RFC: Dynamic hwcaps
dave.martin at linaro.org
Tue Dec 7 05:45:42 EST 2010
On Tue, Dec 7, 2010 at 1:02 AM, Mark Mitchell <mark at codesourcery.com> wrote:
> On 12/6/2010 5:07 AM, Dave Martin wrote:
>>> to enable binary distribution, having to have N copies of a library (let
>>> alone an application) for N different ARM core variants just doesn't
>>> make sense to me.
>> Just so, and as discussed before improvements to package managers
>> could help here to avoid installing duplicate libraries. (I believe
>> that rpm may have some capability here (?) but deb does not at
> Yes, a smarter package manager could help a device builder automatically
> get the right version of a library. But, something more fundamental has
> to happen to avoid the library developer having to *produce* N versions
> of a library. (Yes, in theory, you just type "make" with different
> CFLAGS options, but in practice of course it's often more complex than
> that, especially if you need to validate the library.)
Yes-- though I didn't elaborate on it. You need a packager that can
understand, say, that a binary built for ARMv5 EABI can interoperate
with ARMv7 binaries etc.
Again, I've heard it suggested that RPM can handle this, but I haven't
looked at it in detail myself.
>> Currently, I don't have many examples-- the main one is related to the
>> discussions aroung using NEON for memcpy(). This can be a performance
>> win on some platforms, but except when the system is heavily loaded,
>> or when NEON happens to be turned on anyway, it may not be
>> advantageous for the user or overall system performance.
> How good of a proxy would the length of the copy be, do you think? If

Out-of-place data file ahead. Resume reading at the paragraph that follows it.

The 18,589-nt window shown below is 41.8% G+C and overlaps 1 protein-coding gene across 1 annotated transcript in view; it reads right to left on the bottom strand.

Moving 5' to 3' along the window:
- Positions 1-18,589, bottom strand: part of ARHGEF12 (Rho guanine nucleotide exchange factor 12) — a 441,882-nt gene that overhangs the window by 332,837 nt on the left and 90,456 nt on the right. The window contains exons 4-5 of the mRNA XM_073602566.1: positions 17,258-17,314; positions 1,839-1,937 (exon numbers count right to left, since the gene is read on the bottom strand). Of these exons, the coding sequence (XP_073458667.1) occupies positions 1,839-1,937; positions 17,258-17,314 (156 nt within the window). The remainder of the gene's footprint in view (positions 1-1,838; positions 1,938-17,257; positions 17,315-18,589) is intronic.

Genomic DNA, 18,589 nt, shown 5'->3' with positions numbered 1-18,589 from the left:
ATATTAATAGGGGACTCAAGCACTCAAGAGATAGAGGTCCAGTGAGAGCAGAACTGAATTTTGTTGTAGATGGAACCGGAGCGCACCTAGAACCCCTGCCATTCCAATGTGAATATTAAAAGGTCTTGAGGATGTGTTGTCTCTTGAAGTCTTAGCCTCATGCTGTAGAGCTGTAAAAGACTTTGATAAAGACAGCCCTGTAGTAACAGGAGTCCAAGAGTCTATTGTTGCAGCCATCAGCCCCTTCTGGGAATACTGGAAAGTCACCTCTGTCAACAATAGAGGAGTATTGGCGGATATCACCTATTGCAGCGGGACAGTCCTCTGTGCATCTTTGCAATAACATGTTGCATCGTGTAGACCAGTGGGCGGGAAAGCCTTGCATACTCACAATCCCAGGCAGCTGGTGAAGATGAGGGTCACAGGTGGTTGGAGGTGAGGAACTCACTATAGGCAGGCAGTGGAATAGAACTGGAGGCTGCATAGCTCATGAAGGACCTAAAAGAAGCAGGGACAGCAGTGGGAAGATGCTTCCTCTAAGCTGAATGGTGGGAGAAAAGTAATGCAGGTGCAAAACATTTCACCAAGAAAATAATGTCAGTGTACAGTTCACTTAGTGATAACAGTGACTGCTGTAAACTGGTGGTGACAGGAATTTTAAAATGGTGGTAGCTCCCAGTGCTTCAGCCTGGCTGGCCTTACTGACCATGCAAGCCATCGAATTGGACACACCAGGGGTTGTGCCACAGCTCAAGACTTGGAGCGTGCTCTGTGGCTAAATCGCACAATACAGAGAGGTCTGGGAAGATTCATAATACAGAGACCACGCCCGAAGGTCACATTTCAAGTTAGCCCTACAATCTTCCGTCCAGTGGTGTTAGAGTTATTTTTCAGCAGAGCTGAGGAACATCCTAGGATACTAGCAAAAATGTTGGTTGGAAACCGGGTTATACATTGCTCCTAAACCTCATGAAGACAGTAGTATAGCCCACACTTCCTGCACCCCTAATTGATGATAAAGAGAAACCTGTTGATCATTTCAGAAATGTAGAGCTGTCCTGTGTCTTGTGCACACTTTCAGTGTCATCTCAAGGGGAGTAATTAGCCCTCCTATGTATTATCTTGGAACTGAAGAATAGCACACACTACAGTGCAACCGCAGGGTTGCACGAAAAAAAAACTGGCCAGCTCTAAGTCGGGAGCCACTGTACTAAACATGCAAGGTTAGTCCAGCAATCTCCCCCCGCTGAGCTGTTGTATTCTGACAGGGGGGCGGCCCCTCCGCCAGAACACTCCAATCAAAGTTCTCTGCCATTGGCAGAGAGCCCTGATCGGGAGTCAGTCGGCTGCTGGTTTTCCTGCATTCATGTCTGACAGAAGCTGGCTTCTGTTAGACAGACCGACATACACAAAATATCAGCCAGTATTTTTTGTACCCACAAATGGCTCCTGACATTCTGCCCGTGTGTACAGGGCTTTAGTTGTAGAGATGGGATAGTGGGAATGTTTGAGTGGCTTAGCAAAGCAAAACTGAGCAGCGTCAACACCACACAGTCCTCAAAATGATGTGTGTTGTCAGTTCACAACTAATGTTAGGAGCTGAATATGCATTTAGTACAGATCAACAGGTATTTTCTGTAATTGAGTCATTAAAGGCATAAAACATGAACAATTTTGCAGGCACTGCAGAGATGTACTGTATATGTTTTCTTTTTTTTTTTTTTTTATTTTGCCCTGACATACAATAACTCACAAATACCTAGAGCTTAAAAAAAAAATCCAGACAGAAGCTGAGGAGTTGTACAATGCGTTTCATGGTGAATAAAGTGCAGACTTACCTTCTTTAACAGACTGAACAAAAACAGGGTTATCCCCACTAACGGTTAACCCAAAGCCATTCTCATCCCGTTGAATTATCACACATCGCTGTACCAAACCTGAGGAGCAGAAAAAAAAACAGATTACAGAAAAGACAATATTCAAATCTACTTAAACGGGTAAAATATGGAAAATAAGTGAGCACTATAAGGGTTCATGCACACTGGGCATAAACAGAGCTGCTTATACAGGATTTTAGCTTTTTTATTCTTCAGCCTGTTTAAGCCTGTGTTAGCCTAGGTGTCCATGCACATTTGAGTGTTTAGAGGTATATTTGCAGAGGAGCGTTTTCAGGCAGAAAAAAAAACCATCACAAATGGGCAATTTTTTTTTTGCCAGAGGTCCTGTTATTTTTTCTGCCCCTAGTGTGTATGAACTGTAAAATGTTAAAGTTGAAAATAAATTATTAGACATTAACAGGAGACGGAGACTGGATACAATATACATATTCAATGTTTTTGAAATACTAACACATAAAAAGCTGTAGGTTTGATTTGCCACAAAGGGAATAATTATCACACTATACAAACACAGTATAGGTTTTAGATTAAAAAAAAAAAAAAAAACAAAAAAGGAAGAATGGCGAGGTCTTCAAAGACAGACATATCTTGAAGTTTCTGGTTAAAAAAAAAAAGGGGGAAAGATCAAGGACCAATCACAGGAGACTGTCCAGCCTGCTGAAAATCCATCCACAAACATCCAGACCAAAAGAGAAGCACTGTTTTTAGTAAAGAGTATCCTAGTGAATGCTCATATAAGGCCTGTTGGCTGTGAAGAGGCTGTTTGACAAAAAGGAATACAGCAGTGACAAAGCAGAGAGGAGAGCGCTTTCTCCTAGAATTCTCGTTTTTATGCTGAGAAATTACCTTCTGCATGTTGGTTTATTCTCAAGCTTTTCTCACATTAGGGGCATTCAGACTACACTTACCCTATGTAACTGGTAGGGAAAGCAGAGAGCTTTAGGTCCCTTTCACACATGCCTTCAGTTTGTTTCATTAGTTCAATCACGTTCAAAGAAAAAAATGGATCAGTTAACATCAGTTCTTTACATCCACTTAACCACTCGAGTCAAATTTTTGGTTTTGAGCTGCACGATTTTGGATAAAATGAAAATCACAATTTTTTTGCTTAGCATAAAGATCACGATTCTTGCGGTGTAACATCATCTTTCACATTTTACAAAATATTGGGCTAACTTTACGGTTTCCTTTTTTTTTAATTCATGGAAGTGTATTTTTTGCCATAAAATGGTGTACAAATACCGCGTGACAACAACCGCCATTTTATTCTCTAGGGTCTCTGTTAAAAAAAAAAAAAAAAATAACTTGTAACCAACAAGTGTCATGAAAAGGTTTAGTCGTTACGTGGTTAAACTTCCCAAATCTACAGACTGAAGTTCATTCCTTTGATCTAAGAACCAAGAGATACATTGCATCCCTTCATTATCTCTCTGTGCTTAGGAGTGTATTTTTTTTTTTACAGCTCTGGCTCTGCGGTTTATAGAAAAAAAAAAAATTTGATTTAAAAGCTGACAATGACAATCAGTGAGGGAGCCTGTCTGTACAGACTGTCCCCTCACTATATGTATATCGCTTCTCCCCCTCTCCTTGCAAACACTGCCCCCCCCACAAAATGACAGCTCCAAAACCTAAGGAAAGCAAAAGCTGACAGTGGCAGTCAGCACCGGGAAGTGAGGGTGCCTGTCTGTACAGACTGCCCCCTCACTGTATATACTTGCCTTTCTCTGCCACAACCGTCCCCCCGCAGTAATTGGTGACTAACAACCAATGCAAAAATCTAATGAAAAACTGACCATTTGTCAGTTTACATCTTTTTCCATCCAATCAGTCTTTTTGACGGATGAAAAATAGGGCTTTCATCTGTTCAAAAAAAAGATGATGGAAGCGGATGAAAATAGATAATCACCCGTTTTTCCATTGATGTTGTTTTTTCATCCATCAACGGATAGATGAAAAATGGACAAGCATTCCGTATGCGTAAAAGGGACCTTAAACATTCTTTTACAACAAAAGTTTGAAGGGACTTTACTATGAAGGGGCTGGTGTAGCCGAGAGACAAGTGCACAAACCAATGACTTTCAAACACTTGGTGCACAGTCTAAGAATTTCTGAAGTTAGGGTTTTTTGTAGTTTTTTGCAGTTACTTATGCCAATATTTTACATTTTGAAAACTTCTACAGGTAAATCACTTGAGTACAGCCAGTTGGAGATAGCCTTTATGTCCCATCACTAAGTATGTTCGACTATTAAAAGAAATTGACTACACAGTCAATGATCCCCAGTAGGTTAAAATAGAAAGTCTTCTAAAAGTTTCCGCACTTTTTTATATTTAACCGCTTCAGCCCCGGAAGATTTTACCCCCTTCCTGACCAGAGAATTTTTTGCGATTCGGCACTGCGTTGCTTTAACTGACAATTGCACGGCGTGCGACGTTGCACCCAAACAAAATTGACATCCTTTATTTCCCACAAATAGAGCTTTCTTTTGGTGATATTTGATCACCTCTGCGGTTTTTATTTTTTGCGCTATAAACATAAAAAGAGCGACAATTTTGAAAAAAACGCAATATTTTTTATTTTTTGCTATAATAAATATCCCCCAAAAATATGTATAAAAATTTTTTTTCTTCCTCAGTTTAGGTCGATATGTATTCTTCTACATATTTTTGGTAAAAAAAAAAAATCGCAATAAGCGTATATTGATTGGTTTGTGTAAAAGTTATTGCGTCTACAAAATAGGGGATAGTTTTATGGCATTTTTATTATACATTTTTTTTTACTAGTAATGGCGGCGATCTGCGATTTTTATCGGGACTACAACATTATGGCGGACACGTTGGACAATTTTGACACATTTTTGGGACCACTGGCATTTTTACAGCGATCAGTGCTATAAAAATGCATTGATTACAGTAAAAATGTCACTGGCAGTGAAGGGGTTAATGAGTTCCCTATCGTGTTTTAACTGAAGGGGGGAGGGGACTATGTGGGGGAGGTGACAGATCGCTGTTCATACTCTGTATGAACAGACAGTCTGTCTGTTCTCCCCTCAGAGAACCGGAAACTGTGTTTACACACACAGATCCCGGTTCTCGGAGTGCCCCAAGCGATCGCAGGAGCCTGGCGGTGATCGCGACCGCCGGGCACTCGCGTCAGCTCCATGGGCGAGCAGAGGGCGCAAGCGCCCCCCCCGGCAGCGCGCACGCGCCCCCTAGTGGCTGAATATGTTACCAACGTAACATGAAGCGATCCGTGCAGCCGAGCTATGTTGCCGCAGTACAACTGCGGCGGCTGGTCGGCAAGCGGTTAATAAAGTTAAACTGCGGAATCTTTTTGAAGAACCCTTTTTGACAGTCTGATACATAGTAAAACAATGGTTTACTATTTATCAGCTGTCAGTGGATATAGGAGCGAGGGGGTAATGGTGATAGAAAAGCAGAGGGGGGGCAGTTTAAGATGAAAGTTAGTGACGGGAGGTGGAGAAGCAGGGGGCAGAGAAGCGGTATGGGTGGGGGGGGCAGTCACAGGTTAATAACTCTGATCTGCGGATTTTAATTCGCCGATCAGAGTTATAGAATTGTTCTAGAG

> you want to copy 1G of data, and NEON makes you 2x-4x faster, then it
> seems to me that you probably want to use NEON, almost independent of
> overall system load. But, if you're only going to copy 16 bytes, even
> if NEON is faster, it's probably OK not to use it -- the function-call
> overhead to get into memcpy at all is probably significant relative to
> the time you'd save by using NEON. In between, it's harder, of course
> -- but perhaps if memcpy is the key example, we could get 80% of the
> benefit of your idea simply by a test inside memcpy as to the length of
> the data to be copied?
For the memcpy() case, the answer is probably yes, though how often
memcpy is called by a given thread is also of significance.
However, there's still a problem: NEON is not designed for
implementing memcpy(), so there's no guarantee that it will always be
faster ... it is on some SoCs in some situations, but much less
beneficial on others -- the "sweet spots" both for performance and
power may differ widely from core to core and from SoC to SoC. So
running benchmarks on one or two boards and then hard-compiling some
thresholds into glibc may not be the right approach. Also, gcc
implements memcpy directly too for some cases (but only for small
The dynamic hwcaps approach doesn't really solve that problem: for
adapting to different SoCs, you really want a way to run a benchmark
on the target to make your decision (xine-lib chooses an internal
memcpy implementation this way for example), or a way to pass some
platform metrics to glibc / other affected libraries. Identifying the
precise SoC from /proc/cpuinfo isn't always straightforward, but I've
seen some code making use of it in similar ways.
More information about the linux-arm-kernel